Risk perception isn’t what it used to be. Ask the swelling ranks of Canadian junior oil and gas companies braving high-risk venues like Sudan, Iraq and even Yemen.
Technological advances and the shale revolution are making risk easier to digest. And political risk is no longer limited to developing countries. Plus, risk is increasingly relative: Ask anyone who’s been caught up in the politics of the Keystone pipeline.
Sudan is a case in point. While instability and a very fragile peace with South Sudan remains a threat, there is also growing optimism. The philosophy is this: Sudan and South Sudan will come to terms for the sake of economic growth, and oil will get them there. The prize: An estimated 5 billion barrels of oil.
In an exclusive interview with Oilprice.com publisher James Stafford, Emperor Oil CEO Andrew McCarthy reveals:
• Why investors are hitting up high-risk regions
• Why Africa is more opportunity than risk
• How political risk is no longer limited to developing countries
• Why Shale WILL live up to the hype
• Why conventional oil is still a great investment
• And why human ingenuity will prevail
Emperor Oil (TSXV: EM.V) is an international oil and gas company with a focus on the Middle East and North Africa. Most recently, the company has renegotiated the terms of a joint venture gas deal in Turkey and introduced a significant conventional oil project in Sudan.
James Stafford: Oil and gas juniors are now setting up shop in high-risk countries like Sudan, Iraq and even Yemen. What’s behind this new era of risk, and are we likely to see more of this?
Andrew McCarthy: This question creates an opportunity for risk comparison — is it less risky to drill a mile below the ocean surface and create the kind of disaster we saw BP (NYSE: BP) deal with in the Gulf, or do we continue to look for work in regions that have accessible resources and are anxious to advance their economic position along with the health and welfare of their community?
James Stafford: So you are saying that on a comparative level even North America has become a political risk? And that in this balancing act, volatile places like Sudan do not necessarily pose any greater political risk?
Andrew McCarthy: Yes, there are always risks associated with any investment. The US halted all exploration in the Gulf of Mexico for extended periods following the BP disaster. This is a risk that few would have foreseen when exploration and development began in a country whose level of political risk is considered to be negligible.
James Stafford: Furthering your point, there have been a number of other unforeseen political risks, both in the US and Europe…
Andrew McCarthy: Certainly. The US banned all exploration and production in the Marcellus Shales in the State of New York. The US has also stalled the construction of Keystone XL pipeline that would link the US to Canada’s oil sands. In Canada, we have seen the province of British Columbia place a moratorium on offshore drilling. Across the Atlantic, we have also seen Europe place a moratorium on all shale exploration and development.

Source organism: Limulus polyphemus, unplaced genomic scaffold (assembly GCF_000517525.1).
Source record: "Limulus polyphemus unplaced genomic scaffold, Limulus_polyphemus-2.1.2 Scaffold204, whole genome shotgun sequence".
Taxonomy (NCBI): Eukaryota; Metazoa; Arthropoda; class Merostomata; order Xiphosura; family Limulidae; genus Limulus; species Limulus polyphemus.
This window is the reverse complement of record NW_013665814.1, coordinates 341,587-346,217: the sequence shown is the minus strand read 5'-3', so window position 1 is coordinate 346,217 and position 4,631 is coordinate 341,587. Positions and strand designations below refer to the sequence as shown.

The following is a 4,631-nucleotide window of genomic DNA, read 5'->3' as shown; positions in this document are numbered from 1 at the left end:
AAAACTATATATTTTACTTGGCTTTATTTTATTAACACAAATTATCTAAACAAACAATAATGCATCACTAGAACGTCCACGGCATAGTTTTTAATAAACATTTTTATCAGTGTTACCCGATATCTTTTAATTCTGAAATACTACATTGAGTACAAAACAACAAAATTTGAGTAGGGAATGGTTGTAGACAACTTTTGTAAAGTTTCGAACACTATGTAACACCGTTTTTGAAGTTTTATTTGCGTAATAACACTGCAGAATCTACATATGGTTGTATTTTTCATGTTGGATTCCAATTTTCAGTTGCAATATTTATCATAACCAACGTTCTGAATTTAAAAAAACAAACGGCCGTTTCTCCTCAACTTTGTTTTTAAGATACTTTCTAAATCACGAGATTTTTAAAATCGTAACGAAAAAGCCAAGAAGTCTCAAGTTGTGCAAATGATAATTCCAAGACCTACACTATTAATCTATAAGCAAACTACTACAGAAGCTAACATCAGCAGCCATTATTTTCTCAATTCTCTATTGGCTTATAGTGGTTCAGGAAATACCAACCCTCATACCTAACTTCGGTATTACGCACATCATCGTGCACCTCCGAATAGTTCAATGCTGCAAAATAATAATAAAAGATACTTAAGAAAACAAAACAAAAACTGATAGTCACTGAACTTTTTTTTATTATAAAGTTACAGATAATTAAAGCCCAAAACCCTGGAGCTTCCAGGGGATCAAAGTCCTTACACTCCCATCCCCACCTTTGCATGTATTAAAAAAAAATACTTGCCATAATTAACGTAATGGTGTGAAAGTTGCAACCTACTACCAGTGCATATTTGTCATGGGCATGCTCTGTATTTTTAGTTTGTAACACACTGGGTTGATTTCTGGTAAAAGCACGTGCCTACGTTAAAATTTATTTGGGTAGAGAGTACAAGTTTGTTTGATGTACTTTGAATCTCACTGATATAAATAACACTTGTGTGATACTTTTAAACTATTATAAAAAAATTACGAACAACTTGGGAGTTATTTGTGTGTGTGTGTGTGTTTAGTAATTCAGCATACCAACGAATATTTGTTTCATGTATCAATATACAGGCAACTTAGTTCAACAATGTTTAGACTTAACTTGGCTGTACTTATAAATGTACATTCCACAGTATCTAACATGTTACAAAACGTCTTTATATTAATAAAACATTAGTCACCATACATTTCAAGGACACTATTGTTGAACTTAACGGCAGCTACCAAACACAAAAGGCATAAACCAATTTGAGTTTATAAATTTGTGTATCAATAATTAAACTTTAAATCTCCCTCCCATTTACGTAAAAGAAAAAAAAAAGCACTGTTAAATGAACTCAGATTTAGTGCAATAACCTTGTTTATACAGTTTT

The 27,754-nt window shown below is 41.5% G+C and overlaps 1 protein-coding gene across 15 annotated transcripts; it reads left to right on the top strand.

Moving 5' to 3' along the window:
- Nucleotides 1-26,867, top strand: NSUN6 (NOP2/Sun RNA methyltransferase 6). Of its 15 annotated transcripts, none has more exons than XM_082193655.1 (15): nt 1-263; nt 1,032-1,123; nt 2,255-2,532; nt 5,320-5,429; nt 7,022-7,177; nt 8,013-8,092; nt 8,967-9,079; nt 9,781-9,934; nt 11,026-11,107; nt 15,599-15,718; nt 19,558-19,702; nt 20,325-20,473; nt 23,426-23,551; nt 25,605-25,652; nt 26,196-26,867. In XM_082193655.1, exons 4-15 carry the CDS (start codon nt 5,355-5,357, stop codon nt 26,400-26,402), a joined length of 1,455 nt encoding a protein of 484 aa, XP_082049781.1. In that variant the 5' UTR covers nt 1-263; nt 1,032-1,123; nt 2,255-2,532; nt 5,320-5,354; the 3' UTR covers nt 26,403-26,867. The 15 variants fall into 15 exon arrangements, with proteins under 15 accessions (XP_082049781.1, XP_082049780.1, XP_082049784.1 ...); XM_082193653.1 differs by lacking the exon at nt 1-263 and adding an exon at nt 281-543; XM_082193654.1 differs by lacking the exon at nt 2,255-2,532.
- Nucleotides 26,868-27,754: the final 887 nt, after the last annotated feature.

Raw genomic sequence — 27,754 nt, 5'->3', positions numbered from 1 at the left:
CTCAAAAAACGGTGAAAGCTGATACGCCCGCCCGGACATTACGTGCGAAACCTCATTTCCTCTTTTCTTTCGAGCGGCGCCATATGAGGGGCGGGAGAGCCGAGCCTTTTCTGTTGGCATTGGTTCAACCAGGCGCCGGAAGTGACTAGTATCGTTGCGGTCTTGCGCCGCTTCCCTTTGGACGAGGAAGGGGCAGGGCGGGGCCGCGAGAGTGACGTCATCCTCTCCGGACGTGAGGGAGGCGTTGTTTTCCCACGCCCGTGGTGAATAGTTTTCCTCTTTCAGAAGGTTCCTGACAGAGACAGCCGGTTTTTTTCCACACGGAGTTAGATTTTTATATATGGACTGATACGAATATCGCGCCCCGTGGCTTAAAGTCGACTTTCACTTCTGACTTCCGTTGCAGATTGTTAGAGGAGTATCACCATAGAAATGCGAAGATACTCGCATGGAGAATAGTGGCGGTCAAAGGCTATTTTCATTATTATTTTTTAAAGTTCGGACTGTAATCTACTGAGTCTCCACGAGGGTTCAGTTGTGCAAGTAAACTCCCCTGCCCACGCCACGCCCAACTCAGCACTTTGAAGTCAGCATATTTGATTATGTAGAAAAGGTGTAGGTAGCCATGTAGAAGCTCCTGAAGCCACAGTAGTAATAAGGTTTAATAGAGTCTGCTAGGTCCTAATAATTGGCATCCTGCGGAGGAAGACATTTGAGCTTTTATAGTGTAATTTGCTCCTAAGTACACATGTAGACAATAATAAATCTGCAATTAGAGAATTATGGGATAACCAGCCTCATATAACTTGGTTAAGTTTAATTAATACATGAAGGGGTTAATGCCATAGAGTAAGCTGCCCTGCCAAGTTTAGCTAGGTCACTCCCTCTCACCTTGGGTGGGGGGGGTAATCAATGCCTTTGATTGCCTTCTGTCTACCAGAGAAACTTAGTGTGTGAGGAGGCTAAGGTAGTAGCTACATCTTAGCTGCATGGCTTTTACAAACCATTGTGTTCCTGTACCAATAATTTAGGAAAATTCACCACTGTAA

James Stafford: What is your message to investors who still view Africa and the Middle East as too risky?
Andrew McCarthy: Based on all of these North American and European developments, is it any less risky than operating in developing countries?
James Stafford: Which brings us to Emperor’s operations in Sudan. When South Sudan declared independence in July 2011 it took with it some 75 percent of the known oil resources. Since then, the situation between Juba (the capital of South Sudan) and Khartoum (the capital of Sudan) has been tense and even bloody. How will this affect exploration and extraction?
Andrew McCarthy: Well, now we have healthy competition due to the secession of the south and the need for both countries to maximize their economic opportunity. The skirmishes fought in the spring were quickly squelched when both countries realised the impact it was having on their economy and their people. Rather than fight over existing production they have chosen to expand their resource development so that there is a larger pie to share.
There have certainly been many difficulties over the years but the country recently emerged from a democratic process that the South secede in a diplomatic fashion. Both countries are now keen to advance, and the competition to succeed is healthy and beneficial. Of course, one also has to remember how truly enormous this country is and how remote some of the areas are in which much of the oil reserves are located.
Article continues on pages two and three: more on risk; why shale gas WILL live up the hype; why conventional oil is still a great investment and why human ingenuity will prevail...